Plan for the Worst

Growing up in West Philadelphia in a working-class neighborhood listening to my parents talk about the Depression never made a dent in my consciousness. We baby boomers have lived in really good times. The most serious economic downturn I have experienced was in the late ’70s during the first oil shortage. Waiting in lines to fill up was more irritation than economic privation.

We married, bought houses, had children, educated them, and started saving too late for “the future.” It’s ironic thinking about the current situation how the mind recalls lessons of the past. Again, one of my favorite expressions of wisdom is applicable: “Those who fail to learn from history are condemned to repeat it.”

I don’t mean for this to be a stroll down the negative paths of our current economic travails. Though talking to many in the industry who have much greater life and business experience than I could lead anyone to stray from the positive path. Despite stories of sales declines of 20 to 40 percent or more at retail in December, despite tales of declines at the manufacturing and wholesale levels of the business, despite it all, people will get engaged, get married, and start families. It’s the bedrock of the jewelry business. We may sell smaller diamonds, we may sell more plain wedding rings, and we may see smaller wedding parties and receptions. And maybe that’s a good thing. Maybe we need things to return to some sensible level of existence.

My grandmother used to say, “Experience keeps a dear school, but fools will learn in no other.” Looking back, we have indeed been foolish. I am constantly reminded of the tendency to do straight-line forecasting. Projecting sales at a constant, stable increase of 5, 7, or 10 percent cannot go on forever. The marketplace doesn’t work that way. Those who counsel prudence are routinely beaten back by the quest for growth.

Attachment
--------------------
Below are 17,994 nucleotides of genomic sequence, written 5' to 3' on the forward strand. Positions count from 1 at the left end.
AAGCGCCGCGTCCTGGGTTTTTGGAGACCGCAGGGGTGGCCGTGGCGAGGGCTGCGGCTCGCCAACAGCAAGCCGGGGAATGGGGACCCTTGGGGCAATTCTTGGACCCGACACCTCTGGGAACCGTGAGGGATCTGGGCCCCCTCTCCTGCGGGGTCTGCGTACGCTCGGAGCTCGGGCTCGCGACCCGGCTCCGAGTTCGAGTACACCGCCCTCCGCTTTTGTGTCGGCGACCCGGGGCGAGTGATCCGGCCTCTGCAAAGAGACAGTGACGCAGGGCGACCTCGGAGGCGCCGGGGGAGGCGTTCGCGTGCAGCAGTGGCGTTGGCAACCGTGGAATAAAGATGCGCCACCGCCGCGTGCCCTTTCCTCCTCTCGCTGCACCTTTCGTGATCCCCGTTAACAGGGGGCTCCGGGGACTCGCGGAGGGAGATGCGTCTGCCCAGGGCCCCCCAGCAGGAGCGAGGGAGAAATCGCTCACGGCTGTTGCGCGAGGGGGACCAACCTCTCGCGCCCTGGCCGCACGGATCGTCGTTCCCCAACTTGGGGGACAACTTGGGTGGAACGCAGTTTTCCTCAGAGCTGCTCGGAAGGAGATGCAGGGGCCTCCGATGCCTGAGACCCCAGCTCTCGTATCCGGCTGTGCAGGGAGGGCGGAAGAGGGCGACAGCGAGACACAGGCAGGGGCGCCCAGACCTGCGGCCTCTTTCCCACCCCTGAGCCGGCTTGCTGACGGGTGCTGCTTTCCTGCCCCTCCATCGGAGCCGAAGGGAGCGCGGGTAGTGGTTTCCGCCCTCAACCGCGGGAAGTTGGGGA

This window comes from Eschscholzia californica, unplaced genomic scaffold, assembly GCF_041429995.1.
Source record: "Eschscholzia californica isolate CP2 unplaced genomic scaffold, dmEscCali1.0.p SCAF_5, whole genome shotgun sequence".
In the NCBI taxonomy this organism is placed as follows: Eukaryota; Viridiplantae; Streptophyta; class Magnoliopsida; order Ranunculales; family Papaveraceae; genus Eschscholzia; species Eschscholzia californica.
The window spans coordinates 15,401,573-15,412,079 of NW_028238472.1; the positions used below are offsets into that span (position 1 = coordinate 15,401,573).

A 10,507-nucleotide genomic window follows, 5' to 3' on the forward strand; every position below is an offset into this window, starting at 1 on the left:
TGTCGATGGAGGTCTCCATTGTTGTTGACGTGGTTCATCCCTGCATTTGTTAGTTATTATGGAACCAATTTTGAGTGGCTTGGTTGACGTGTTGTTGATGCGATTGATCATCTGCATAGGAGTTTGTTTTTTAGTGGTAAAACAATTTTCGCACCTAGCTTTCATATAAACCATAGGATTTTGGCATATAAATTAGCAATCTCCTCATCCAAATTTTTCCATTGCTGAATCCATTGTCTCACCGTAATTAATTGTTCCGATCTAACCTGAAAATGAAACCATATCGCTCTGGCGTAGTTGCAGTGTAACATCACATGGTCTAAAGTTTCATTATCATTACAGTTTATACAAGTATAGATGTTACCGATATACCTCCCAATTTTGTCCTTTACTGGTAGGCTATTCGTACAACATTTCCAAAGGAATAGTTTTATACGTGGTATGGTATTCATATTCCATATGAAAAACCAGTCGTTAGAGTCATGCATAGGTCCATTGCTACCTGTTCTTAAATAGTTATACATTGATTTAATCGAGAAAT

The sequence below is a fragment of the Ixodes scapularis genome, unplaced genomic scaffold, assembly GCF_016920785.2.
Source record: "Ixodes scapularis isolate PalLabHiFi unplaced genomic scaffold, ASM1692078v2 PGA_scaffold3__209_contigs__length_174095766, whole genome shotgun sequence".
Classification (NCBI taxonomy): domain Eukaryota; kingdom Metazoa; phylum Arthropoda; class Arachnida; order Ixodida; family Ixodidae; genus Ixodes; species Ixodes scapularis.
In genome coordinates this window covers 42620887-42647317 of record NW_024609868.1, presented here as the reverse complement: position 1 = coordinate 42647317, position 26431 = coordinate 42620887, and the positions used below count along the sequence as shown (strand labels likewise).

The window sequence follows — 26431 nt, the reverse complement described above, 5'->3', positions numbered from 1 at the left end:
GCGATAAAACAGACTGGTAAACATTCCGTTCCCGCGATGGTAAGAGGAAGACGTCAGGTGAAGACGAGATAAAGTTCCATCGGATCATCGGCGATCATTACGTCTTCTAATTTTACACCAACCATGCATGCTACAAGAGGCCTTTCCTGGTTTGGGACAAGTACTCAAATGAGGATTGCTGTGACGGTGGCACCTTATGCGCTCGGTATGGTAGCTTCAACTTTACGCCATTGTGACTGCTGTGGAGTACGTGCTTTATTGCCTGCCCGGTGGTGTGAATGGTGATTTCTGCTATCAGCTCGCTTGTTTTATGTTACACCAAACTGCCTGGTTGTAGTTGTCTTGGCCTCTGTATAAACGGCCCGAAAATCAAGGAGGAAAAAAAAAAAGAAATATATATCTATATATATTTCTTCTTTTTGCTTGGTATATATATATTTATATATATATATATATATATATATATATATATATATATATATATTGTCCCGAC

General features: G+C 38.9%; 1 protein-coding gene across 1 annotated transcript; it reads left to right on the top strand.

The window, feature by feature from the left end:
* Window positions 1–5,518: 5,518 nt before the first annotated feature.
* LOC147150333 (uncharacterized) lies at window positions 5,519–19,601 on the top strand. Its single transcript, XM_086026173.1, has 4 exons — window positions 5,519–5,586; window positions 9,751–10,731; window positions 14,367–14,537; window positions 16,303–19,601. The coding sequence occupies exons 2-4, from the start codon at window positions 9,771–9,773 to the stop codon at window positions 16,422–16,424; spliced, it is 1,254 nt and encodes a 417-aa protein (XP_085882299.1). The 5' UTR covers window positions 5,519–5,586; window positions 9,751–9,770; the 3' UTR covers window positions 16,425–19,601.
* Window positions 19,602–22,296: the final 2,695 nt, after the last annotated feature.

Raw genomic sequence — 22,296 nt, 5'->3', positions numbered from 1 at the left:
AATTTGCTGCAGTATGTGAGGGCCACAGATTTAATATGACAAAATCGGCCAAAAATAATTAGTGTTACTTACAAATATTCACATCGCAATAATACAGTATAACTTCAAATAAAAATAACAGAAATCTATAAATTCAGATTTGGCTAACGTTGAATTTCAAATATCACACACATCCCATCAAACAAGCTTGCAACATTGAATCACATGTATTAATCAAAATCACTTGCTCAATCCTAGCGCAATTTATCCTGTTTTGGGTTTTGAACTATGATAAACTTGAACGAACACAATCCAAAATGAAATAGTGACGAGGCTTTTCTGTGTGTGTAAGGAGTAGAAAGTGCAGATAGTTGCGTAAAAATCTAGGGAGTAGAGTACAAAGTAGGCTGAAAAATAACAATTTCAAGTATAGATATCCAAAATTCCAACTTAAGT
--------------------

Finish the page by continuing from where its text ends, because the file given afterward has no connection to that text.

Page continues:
Looking back over the past 10 years, we can see examples of the excess. When was the savings and loan crisis? Does anyone remember the Resolution Trust Corporation and what it did? Remember the huge run-up in the tech stock market? That was a great personal learning experience! Now it’s the housing crisis, fueledand promoted by lenders and enabled by the federal government and politicians more concerned with their social agenda than they were with common sense.

Our jewelry industry has parallels. Memo programs may be the most egregious. There also are the partnership arrangements with major retailers to eliminate risk of owning inventory, and retailers who beat manufacturers’ prices to death or threaten to go overseas. Let’s not forget the vendors who acquiesce to these demands and forego brand building.

We’ll get through these tough times, but it won’t be easy. The lesson here is contained in an old German saying: “Hope for the best. Plan for the worst. And take what comes.” We’ve had it too good for too long. Times like this will toughen us and make us smarter if we learn from our experience.

frankdallahan@comcast.net